Magnificent Danish Castle is the Setting for Shakespeare’s Hamlet
Kronborg Castle in Denmark has a fascinating history and is now a World Heritage site that is visited by thousands of tourists from around the globe each year.
Located in the city of Helsingør, about 30 miles north of Copenhagen, Kronborg Slot is a magnificent Renaissance castle that overlooks the Øresund strait that separates Denmark and Sweden.
Kronborg Castle is probably best known as the setting of Hamlet and this imposing and well fortified structure provides a fitting home for Shakepeare’s tragic hero. But while the character and story of Hamlet are fiction, the castle of Kronborg has an interesting history of its own.
The History of Kronborg Castle
Kronborg Slot is situated in the strategically important area of the Øresund, or Sound, the stretch of water that lies between Denmark and Sweden. The fortifications of the castle were already in place by the 1300s when the city of Helsingør was captured by the armies of the Hanseatic League.
The castle was then rebuilt by Henry VII of Pomerania in 1420 for the purpose of levying tax on ships sailing through the narrow strait between Denmark and the Scania region of Sweden, which was then part of Denmark. The cannons of the castle pointed ominously towards the sea as a warning to those who would try to escape paying their sound dues. The castle would continue to be used as a means of collecting revenue for the king in this manner until the mid-1800s.
King Frederick II of Denmark commissioned the Dutch architect Jan van Paeschen to rebuild the castle in the late 1570s and the work was finally completed in 1585 under the supervision of Anthonis van Opbergen. The result of this refurbishment was one of the finest examples of Renaissance architecture in Europe.
Tragedy struck 1629 when a terrible fire swept through the castle which destroyed much of the building, sparing only the chapel. King Christian IV rebuilt the exterior of the castle to its former glory in 1639, although the interior was never rebuilt to the same level of magnificence. The exterior castle, however, remains as impressive as ever, despite raids from the Swedes which took place in the 1600s depriving the castle of much of its furnishings and art collections. In answer to these continuing raids, the fortifications of the castle were strengthened with a new series of ramparts, making Kronborg one of the strongest fortresses in Europe.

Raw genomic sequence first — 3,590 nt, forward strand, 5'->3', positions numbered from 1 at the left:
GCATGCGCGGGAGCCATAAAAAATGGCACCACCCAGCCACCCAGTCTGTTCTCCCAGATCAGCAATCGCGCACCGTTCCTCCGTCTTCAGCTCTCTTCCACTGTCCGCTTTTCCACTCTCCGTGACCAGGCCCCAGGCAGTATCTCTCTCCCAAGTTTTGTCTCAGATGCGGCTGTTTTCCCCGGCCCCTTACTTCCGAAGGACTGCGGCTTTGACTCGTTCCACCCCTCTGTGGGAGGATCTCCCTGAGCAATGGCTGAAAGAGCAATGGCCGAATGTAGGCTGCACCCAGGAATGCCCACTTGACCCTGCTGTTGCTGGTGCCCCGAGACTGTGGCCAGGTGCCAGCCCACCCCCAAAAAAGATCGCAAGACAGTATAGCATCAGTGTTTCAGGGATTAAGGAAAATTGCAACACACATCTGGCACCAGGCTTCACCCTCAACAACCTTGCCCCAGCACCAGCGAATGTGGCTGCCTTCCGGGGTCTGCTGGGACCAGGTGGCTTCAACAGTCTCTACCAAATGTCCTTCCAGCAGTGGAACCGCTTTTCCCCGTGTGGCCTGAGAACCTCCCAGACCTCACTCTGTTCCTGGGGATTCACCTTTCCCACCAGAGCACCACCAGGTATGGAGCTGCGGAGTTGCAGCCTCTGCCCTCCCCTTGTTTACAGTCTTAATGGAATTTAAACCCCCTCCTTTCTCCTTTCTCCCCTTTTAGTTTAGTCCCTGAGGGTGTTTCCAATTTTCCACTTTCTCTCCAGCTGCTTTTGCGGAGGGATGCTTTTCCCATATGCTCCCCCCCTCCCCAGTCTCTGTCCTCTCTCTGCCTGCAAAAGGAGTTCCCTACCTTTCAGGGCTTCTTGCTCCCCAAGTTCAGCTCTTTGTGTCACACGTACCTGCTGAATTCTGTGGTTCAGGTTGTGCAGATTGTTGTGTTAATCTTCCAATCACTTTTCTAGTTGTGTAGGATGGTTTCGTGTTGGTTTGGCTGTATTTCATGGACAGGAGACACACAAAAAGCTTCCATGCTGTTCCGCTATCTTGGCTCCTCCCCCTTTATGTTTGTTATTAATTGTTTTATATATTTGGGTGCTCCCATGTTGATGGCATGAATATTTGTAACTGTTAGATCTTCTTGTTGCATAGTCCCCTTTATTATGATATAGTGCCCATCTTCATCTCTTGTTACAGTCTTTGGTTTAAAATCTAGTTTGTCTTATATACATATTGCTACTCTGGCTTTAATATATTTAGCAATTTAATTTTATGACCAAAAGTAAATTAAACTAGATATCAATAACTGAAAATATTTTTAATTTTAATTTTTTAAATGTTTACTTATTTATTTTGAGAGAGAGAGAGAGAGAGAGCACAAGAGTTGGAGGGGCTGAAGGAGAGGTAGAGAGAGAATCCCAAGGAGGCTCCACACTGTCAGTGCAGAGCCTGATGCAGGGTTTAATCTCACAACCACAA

Throughout the 1700s up until the 1900s, Kronborg also served as a prison, with its convicts sentenced to work on the castle’s fortifications. The castle is equipped with a series of cramped dungeons where the inmates were forced to stay while they were not engaged in hard physical labor.
Kronborg was most recently used as army barracks and in 1923, when the army finally moved out, the castle was restored and turned into a museum.
Visiting Kronborg Castle Today
Kronborg Castle today is a World Heritage Site that attracts thousands of visitors from around the globe. Surrounded by a double ring of walls and moats, the castle with its elegant towers and spires is an imposing sight perched above its ramparts against the backdrop of the sea. Visitors can stroll around the extensive grounds where the cannons still stand in position as if ready to fire on those ships who refuse to pay their sound dues. The castle grounds offer a wonderful view of Helsingør Harbor and of Sweden across the Sound.
The interior of the castle is open to the public and visitors can admire the Renaissance chapel, the elegant royal apartments and the grand marbled Knight’s Hall. The castle houses an impressive collection of antique furniture, original tapestries and paintings. For those interested in the more macabre history of the castle’s role as a prison, tours of the casements, or dungeons, are available. In these cold and dark dungeons stands a statue of the sleeping Holger Danske (or Holger the Dane), the legendary Viking hero who is said will wake at the moment Denmark is in danger in order to defend her. The name Holger Danske was appropriately used as a password for the Danish resistance during the Second World War.
In addition to the castle, the grounds of Kronborg also host a number of working artists’ studios and the Maritime Museum. There is a café on the grounds and a gift shop offering souvenirs and maps.
During the summer, Kronborg hosts a production of Hamlet which has starred a number of famous actors such as John Gielgud, Derek Jacobi and, most recently, Jude Law in the title role. With its fascinating history and wealth of things to see and do, a visit to Kronborg Castle is a must for visitors to Denmark.
Information on Visiting Kronborg Castle
Kronborg Castle is located around 30 miles (50 kilometers) north of Copenhagen in the city of Helsingør. The castle is accessible by train from Copenhagen on the Kystbanen or Coast Train. Get off at Helsingør Station (the end of the line) and the castle is about a 15-20 minute walk from the station. If arriving by car, take the E47 to Helsingør or take the more scenic Strandvejen or Coast Road.
The castle is open from May to September from 10.30 to 5.00 pm and is closed on Mondays from October to April. The Maritime Museum is open the same hours as the castle.